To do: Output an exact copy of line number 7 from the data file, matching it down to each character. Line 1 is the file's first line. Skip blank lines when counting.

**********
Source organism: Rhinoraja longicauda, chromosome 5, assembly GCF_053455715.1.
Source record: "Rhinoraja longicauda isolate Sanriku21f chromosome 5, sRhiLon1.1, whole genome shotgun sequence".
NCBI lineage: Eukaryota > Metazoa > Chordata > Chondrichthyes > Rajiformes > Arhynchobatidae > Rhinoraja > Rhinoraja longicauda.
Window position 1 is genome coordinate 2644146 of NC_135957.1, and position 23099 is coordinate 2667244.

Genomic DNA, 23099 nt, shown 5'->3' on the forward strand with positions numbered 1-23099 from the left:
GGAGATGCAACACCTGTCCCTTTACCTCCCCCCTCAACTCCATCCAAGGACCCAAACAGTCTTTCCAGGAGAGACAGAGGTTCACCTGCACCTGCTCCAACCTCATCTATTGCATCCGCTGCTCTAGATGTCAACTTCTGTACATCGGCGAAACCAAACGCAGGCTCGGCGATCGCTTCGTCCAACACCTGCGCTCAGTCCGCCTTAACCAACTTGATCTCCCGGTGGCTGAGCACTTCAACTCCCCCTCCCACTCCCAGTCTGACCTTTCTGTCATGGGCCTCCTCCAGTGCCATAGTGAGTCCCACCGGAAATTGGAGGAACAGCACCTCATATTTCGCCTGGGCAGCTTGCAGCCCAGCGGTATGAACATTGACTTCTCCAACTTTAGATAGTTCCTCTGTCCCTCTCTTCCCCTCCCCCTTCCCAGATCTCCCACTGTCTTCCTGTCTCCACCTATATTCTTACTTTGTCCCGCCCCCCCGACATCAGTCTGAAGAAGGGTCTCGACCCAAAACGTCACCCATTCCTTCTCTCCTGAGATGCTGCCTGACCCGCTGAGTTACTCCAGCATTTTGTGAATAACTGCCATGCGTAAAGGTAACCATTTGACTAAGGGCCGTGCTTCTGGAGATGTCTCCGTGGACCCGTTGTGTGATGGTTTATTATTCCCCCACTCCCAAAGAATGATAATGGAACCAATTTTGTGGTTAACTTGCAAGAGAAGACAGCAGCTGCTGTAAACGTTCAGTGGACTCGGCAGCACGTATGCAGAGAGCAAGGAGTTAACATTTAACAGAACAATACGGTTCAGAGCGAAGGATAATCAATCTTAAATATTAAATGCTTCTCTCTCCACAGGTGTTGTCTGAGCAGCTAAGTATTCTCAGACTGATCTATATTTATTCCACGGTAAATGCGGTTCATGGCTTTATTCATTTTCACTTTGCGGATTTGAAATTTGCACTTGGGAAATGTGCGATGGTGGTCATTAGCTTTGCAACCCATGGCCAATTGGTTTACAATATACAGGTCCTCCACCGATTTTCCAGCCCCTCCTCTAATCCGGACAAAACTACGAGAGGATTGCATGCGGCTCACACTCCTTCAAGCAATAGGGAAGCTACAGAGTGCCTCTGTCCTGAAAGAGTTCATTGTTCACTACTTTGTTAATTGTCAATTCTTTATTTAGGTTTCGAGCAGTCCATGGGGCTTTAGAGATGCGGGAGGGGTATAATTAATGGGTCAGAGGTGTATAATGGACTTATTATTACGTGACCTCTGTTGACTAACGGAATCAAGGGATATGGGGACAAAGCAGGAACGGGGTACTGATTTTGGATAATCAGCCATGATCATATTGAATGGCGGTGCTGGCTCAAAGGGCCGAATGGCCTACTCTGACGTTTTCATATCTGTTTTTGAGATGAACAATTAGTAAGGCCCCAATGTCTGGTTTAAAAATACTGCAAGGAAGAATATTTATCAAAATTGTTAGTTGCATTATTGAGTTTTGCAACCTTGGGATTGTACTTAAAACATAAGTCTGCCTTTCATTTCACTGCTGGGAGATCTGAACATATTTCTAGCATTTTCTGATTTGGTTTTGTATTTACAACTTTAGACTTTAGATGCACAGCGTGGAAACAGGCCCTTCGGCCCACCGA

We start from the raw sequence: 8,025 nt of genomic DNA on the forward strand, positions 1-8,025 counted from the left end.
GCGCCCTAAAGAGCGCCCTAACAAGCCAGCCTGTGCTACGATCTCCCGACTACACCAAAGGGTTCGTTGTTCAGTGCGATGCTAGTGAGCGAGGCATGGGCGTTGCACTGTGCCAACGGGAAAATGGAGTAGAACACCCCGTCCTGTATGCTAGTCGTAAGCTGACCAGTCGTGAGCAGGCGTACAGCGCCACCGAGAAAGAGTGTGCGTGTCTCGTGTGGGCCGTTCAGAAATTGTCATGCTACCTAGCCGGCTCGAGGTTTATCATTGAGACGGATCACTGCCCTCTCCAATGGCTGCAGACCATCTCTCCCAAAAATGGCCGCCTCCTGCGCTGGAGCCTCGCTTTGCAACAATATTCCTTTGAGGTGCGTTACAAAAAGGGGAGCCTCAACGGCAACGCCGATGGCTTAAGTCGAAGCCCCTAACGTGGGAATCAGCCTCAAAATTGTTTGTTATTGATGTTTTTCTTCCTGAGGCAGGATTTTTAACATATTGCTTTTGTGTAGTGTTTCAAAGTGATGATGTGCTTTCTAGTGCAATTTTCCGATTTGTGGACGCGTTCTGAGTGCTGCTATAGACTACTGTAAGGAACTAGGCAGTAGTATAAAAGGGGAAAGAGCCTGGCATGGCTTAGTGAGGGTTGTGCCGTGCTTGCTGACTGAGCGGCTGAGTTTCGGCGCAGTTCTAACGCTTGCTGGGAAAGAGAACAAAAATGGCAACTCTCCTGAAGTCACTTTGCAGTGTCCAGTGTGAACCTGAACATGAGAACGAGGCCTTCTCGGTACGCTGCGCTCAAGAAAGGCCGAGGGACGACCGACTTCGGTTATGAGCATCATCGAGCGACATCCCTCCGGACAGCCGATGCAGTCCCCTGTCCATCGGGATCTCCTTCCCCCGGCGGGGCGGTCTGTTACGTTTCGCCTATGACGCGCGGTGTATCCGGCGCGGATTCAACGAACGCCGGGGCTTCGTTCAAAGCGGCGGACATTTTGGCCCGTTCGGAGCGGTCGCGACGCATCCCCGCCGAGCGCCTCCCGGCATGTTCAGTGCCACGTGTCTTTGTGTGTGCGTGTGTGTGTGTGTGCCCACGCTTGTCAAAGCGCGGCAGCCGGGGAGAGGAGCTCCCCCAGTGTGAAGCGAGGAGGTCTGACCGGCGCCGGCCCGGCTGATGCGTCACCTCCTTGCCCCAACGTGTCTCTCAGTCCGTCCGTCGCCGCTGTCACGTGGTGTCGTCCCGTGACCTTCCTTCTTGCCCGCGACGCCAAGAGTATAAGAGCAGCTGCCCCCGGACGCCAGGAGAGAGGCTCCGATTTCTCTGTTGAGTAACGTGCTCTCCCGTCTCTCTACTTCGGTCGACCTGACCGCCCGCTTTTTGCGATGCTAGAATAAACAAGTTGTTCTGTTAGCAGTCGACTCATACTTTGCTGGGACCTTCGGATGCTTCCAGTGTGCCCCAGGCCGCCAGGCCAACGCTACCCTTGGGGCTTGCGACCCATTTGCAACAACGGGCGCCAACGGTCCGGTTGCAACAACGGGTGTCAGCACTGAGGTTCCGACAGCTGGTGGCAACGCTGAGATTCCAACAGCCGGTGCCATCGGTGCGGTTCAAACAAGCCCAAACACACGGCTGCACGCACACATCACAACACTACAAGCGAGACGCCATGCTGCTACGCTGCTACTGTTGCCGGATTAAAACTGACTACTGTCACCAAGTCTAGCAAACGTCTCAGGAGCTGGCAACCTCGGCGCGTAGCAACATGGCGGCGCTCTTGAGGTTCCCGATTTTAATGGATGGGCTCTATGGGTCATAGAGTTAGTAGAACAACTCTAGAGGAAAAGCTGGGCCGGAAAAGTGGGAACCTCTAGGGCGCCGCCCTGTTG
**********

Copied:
We start from the raw sequence: 8,025 nt of genomic DNA on the forward strand, positions 1-8,025 counted from the left end.